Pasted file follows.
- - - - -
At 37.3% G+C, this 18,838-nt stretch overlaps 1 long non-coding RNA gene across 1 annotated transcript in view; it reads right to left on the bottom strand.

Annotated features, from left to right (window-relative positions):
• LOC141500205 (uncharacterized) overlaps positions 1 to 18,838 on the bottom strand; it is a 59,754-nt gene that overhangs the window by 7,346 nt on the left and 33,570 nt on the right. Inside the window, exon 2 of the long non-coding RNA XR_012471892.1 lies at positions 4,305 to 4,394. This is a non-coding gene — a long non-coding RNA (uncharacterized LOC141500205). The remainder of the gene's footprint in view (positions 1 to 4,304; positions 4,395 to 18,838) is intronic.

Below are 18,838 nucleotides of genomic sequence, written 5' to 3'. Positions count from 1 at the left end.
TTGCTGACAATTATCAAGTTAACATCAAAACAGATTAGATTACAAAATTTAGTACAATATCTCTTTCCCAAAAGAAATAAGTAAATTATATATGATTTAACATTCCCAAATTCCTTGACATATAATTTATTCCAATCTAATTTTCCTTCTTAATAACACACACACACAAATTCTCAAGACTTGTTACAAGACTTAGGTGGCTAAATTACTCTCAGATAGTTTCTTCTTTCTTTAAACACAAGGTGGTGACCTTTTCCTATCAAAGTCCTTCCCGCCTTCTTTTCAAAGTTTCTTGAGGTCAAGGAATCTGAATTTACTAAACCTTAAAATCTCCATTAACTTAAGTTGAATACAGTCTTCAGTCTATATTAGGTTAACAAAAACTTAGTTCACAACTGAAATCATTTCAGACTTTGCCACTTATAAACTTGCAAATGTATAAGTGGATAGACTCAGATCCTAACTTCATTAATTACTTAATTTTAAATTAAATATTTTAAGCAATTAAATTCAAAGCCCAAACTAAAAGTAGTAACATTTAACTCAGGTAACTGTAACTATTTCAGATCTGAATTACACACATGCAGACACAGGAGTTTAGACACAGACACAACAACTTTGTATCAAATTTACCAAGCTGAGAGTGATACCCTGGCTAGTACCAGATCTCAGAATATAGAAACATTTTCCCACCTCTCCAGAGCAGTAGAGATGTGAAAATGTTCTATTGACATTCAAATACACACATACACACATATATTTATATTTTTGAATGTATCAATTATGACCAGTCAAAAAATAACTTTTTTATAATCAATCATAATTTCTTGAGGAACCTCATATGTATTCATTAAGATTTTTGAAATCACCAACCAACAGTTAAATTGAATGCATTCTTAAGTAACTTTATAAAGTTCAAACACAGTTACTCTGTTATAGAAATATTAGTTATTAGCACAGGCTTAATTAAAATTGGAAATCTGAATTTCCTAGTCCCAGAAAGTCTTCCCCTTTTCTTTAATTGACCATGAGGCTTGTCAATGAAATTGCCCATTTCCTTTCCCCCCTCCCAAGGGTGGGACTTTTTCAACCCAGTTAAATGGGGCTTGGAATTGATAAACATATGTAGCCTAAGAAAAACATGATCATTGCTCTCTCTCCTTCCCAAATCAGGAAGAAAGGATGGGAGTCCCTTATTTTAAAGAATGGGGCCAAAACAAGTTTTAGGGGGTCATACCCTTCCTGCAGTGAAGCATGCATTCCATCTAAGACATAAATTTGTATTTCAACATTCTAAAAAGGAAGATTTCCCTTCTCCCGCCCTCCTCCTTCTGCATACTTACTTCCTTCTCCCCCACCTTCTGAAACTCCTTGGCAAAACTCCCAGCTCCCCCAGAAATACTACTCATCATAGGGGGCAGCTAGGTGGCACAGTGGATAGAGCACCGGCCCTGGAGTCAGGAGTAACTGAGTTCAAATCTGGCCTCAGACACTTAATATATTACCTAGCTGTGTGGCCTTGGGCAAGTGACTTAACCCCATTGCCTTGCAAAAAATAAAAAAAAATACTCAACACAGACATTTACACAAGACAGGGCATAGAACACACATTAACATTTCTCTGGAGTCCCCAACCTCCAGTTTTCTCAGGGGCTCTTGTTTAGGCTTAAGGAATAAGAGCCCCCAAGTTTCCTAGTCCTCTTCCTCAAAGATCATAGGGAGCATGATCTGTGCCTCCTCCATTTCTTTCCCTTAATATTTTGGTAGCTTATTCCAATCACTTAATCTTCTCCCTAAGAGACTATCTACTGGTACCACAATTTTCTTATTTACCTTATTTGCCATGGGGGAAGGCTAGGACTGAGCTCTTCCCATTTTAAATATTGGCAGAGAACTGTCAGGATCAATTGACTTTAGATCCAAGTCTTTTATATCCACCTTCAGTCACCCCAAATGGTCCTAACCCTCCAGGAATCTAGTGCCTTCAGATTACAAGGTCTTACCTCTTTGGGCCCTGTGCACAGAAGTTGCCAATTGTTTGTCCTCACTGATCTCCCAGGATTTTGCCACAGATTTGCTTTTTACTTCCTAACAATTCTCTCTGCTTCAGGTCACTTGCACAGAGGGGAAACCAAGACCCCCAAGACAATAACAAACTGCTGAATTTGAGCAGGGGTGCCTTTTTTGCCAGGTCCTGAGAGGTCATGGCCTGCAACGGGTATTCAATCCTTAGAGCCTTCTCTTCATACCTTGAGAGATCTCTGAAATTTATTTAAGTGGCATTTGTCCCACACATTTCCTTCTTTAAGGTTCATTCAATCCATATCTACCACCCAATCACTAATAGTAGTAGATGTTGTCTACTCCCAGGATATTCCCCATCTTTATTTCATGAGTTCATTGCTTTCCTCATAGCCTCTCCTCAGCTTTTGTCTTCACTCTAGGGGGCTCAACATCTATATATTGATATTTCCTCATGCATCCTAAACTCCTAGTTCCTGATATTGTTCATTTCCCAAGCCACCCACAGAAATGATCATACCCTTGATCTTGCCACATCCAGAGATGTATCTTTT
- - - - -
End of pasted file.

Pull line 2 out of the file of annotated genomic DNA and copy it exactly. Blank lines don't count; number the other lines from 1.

Annotated features, from left to right (window-relative positions):